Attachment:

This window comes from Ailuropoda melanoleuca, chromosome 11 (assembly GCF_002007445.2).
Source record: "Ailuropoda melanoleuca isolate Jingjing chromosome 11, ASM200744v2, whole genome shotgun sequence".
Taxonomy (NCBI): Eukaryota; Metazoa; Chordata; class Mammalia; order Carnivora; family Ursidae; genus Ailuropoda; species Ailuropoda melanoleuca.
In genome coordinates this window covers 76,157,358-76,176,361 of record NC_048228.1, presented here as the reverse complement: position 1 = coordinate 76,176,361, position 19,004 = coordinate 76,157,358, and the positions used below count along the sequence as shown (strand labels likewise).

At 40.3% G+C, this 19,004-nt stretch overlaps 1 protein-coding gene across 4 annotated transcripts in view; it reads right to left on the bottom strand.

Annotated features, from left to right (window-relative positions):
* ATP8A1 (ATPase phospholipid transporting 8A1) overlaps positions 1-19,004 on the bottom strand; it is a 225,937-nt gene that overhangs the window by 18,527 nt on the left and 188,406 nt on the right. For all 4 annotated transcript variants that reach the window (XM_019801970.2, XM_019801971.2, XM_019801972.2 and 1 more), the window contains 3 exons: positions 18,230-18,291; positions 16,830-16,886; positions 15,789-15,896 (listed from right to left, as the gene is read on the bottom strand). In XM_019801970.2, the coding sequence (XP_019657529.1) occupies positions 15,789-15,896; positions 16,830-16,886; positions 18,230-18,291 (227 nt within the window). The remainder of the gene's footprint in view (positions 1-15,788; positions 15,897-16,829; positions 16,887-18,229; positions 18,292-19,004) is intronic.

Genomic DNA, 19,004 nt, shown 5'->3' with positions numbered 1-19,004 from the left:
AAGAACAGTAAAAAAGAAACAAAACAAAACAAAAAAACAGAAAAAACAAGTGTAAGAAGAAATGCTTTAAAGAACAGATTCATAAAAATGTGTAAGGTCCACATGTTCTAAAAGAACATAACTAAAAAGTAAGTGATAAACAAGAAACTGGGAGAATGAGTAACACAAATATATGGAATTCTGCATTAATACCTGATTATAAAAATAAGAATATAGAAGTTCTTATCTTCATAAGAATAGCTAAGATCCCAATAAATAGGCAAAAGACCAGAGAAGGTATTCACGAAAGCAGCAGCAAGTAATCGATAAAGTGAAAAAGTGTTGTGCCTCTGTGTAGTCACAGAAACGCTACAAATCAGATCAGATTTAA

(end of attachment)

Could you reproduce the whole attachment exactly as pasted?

This window comes from Ailuropoda melanoleuca, chromosome 11 (assembly GCF_002007445.2).
Source record: "Ailuropoda melanoleuca isolate Jingjing chromosome 11, ASM200744v2, whole genome shotgun sequence".
Taxonomy (NCBI): Eukaryota; Metazoa; Chordata; class Mammalia; order Carnivora; family Ursidae; genus Ailuropoda; species Ailuropoda melanoleuca.
In genome coordinates this window covers 76,157,358-76,176,361 of record NC_048228.1, presented here as the reverse complement: position 1 = coordinate 76,176,361, position 19,004 = coordinate 76,157,358, and the positions used below count along the sequence as shown (strand labels likewise).

At 40.3% G+C, this 19,004-nt stretch overlaps 1 protein-coding gene across 4 annotated transcripts in view; it reads right to left on the bottom strand.

Annotated features, from left to right (window-relative positions):
* ATP8A1 (ATPase phospholipid transporting 8A1) overlaps positions 1-19,004 on the bottom strand; it is a 225,937-nt gene that overhangs the window by 18,527 nt on the left and 188,406 nt on the right. For all 4 annotated transcript variants that reach the window (XM_019801970.2, XM_019801971.2, XM_019801972.2 and 1 more), the window contains 3 exons: positions 18,230-18,291; positions 16,830-16,886; positions 15,789-15,896 (listed from right to left, as the gene is read on the bottom strand). In XM_019801970.2, the coding sequence (XP_019657529.1) occupies positions 15,789-15,896; positions 16,830-16,886; positions 18,230-18,291 (227 nt within the window). The remainder of the gene's footprint in view (positions 1-15,788; positions 15,897-16,829; positions 16,887-18,229; positions 18,292-19,004) is intronic.

Genomic DNA, 19,004 nt, shown 5'->3' with positions numbered 1-19,004 from the left:
AAGAACAGTAAAAAAGAAACAAAACAAAACAAAAAAACAGAAAAAACAAGTGTAAGAAGAAATGCTTTAAAGAACAGATTCATAAAAATGTGTAAGGTCCACATGTTCTAAAAGAACATAACTAAAAAGTAAGTGATAAACAAGAAACTGGGAGAATGAGTAACACAAATATATGGAATTCTGCATTAATACCTGATTATAAAAATAAGAATATAGAAGTTCTTATCTTCATAAGAATAGCTAAGATCCCAATAAATAGGCAAAAGACCAGAGAAGGTATTCACGAAAGCAGCAGCAAGTAATCGATAAAGTGAAAAAGTGTTGTGCCTCTGTGTAGTCACAGAAACGCTACAAATCAGATCAGATTTAA